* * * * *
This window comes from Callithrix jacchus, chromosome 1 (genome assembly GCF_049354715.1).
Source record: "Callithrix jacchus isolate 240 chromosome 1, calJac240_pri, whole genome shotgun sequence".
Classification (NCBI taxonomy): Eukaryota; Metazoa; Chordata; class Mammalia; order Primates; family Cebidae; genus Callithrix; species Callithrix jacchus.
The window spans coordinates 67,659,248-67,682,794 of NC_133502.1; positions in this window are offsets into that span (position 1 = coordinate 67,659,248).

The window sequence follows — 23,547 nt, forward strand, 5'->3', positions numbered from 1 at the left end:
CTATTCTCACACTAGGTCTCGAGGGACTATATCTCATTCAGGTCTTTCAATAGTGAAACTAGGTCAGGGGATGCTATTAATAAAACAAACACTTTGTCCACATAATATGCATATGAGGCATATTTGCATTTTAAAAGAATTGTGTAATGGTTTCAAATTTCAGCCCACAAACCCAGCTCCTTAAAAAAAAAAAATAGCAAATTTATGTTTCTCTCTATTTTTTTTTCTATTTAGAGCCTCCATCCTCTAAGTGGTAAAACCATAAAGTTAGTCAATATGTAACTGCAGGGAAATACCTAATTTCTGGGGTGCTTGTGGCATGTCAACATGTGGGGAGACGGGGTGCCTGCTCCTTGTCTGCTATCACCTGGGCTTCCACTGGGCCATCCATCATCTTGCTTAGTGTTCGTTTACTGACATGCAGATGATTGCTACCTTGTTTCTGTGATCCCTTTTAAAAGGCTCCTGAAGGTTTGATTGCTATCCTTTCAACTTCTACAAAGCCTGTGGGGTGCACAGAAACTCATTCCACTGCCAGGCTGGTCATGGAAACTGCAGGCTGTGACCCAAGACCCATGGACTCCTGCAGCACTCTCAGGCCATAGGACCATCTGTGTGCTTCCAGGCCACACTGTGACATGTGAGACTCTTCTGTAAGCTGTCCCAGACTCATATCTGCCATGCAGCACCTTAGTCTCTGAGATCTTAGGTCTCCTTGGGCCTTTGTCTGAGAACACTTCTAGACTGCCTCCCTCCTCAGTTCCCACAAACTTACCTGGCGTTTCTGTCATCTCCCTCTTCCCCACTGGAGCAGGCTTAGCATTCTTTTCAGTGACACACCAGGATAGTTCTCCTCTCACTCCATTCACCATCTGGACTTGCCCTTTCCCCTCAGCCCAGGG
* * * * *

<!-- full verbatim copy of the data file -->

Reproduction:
This window comes from Callithrix jacchus, chromosome 1 (genome assembly GCF_049354715.1).
Source record: "Callithrix jacchus isolate 240 chromosome 1, calJac240_pri, whole genome shotgun sequence".
Classification (NCBI taxonomy): Eukaryota; Metazoa; Chordata; class Mammalia; order Primates; family Cebidae; genus Callithrix; species Callithrix jacchus.
The window spans coordinates 67,659,248-67,682,794 of NC_133502.1; positions in this window are offsets into that span (position 1 = coordinate 67,659,248).

The window sequence follows — 23,547 nt, forward strand, 5'->3', positions numbered from 1 at the left end:
CTATTCTCACACTAGGTCTCGAGGGACTATATCTCATTCAGGTCTTTCAATAGTGAAACTAGGTCAGGGGATGCTATTAATAAAACAAACACTTTGTCCACATAATATGCATATGAGGCATATTTGCATTTTAAAAGAATTGTGTAATGGTTTCAAATTTCAGCCCACAAACCCAGCTCCTTAAAAAAAAAAAATAGCAAATTTATGTTTCTCTCTATTTTTTTTTCTATTTAGAGCCTCCATCCTCTAAGTGGTAAAACCATAAAGTTAGTCAATATGTAACTGCAGGGAAATACCTAATTTCTGGGGTGCTTGTGGCATGTCAACATGTGGGGAGACGGGGTGCCTGCTCCTTGTCTGCTATCACCTGGGCTTCCACTGGGCCATCCATCATCTTGCTTAGTGTTCGTTTACTGACATGCAGATGATTGCTACCTTGTTTCTGTGATCCCTTTTAAAAGGCTCCTGAAGGTTTGATTGCTATCCTTTCAACTTCTACAAAGCCTGTGGGGTGCACAGAAACTCATTCCACTGCCAGGCTGGTCATGGAAACTGCAGGCTGTGACCCAAGACCCATGGACTCCTGCAGCACTCTCAGGCCATAGGACCATCTGTGTGCTTCCAGGCCACACTGTGACATGTGAGACTCTTCTGTAAGCTGTCCCAGACTCATATCTGCCATGCAGCACCTTAGTCTCTGAGATCTTAGGTCTCCTTGGGCCTTTGTCTGAGAACACTTCTAGACTGCCTCCCTCCTCAGTTCCCACAAACTTACCTGGCGTTTCTGTCATCTCCCTCTTCCCCACTGGAGCAGGCTTAGCATTCTTTTCAGTGACACACCAGGATAGTTCTCCTCTCACTCCATTCACCATCTGGACTTGCCCTTTCCCCTCAGCCCAGGG